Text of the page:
Sen. Escamilla’s bill could be crucial for health of inland port-adjacent communities

Those following the Inland Port have noticed that while the project is harmful to Utah as a whole, its effects are especially egregious to its neighbors – many of whom come from diverse backgrounds. Elevated risk from the port in these neighborhoods creates a dangerous case of environmental justice.

An op-ed in the Salt Lake Tribune advocates for SB 136, Air Quality Policy Amendments, citing environmental justice. “For at least a decade there has been much published public health data documenting the damage to those who live with daily exposure to diesel truck and train exhaust — aggravated asthma, lung cancer, heart disease, neurologic disorders, premature births, and significantly shortened life expectancy” Christopher Erickson wrote to the Tribune.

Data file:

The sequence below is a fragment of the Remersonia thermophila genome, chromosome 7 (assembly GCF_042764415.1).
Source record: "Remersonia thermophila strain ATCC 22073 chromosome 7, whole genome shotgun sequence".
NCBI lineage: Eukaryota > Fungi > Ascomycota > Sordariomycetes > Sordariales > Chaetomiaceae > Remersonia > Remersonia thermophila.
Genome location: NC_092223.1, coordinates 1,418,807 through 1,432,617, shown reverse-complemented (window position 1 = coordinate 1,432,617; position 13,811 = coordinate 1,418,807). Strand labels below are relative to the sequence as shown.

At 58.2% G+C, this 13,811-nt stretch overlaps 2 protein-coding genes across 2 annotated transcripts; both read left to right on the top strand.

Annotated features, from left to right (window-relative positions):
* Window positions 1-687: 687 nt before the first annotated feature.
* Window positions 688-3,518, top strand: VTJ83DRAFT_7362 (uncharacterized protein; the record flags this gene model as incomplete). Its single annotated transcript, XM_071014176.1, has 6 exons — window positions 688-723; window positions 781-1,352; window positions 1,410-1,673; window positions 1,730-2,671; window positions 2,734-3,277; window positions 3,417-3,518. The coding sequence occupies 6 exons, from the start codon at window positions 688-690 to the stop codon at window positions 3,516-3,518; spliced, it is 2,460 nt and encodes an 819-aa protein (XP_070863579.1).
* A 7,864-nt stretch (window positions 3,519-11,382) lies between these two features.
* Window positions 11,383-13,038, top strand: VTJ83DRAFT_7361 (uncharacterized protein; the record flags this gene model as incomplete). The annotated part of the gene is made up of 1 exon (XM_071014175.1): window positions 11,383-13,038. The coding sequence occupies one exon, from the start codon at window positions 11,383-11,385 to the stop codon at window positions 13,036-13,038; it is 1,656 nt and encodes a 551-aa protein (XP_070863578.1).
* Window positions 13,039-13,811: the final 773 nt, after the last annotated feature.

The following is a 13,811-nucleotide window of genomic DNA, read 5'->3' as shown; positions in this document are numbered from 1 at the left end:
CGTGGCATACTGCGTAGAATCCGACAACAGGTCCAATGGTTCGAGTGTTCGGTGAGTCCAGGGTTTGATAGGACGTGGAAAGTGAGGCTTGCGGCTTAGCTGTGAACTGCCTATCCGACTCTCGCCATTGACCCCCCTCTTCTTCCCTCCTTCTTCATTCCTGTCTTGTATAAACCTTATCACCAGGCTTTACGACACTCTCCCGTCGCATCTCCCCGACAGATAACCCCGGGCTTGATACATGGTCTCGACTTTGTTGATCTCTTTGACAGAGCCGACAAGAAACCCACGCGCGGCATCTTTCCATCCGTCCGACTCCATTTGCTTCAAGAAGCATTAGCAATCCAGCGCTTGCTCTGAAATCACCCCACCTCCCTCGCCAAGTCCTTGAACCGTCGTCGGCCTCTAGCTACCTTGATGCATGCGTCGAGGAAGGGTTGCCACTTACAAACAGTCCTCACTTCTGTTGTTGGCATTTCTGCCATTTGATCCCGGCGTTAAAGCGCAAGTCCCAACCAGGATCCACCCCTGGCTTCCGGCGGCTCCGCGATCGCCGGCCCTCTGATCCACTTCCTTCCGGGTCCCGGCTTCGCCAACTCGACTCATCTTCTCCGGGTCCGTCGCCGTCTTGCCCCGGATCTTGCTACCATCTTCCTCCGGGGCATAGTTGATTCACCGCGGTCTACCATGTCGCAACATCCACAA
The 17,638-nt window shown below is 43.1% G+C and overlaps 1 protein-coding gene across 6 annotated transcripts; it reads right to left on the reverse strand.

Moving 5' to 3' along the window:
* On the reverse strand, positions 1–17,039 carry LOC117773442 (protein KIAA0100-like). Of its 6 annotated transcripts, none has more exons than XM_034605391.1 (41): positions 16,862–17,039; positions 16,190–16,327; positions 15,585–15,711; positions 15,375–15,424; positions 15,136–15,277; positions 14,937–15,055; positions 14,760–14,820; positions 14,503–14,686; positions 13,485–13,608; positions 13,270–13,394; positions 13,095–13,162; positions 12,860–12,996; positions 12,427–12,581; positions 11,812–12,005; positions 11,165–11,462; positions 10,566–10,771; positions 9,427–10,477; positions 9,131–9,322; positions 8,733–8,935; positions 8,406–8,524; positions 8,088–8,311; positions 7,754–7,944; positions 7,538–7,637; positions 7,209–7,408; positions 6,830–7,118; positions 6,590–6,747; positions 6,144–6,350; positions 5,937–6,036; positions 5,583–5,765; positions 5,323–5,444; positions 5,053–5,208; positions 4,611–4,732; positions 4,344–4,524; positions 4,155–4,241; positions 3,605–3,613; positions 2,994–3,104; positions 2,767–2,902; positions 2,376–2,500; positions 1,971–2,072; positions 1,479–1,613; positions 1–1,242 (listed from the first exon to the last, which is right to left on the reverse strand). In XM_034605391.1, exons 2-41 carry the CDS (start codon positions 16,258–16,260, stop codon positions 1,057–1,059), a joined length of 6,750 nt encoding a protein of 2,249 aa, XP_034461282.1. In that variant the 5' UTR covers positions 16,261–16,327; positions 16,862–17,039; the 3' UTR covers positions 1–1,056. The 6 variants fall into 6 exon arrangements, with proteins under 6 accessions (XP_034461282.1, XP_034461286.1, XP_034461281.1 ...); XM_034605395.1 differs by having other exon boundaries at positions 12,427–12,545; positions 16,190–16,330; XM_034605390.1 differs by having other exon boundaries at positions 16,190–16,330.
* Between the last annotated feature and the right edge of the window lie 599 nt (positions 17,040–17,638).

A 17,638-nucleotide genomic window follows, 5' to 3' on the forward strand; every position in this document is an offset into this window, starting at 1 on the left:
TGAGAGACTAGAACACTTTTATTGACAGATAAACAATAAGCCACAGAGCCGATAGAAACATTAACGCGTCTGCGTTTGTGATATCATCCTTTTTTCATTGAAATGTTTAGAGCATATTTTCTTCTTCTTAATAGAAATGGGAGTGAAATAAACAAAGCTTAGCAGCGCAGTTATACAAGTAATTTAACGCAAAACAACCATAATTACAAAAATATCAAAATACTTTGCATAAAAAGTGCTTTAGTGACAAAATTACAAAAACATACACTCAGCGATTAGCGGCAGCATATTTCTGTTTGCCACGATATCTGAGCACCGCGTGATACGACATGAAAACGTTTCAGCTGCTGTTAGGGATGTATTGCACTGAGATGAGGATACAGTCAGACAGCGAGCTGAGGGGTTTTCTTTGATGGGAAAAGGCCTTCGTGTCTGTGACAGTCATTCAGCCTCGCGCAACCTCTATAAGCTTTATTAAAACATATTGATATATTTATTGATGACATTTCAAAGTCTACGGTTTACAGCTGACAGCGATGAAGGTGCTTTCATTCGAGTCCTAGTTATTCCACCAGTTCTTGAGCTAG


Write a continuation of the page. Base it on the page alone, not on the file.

The Inland Port is a threat to public health, bringing an estimated 2,000 extra diesel truck trips per day to the Wasatch Front, and 3,300 extra car trips. This not only clogs up our highways and roads, but drastically increases dangerous emissions, damaging our air quality and public health. On top of the increased emissions, the Port endangers bird species, brings increased pesticide spraying the Great Salt Lake wetlands, and brings satellite ports, spreading pollution even further across Utah. 

We at UPHE have been heavily involved in the campaign against the port for the exact reasons listed by Erickson. Please urge your Legislators to support SB 136 and protect the communities most at risk. 

Read the full op-ed here.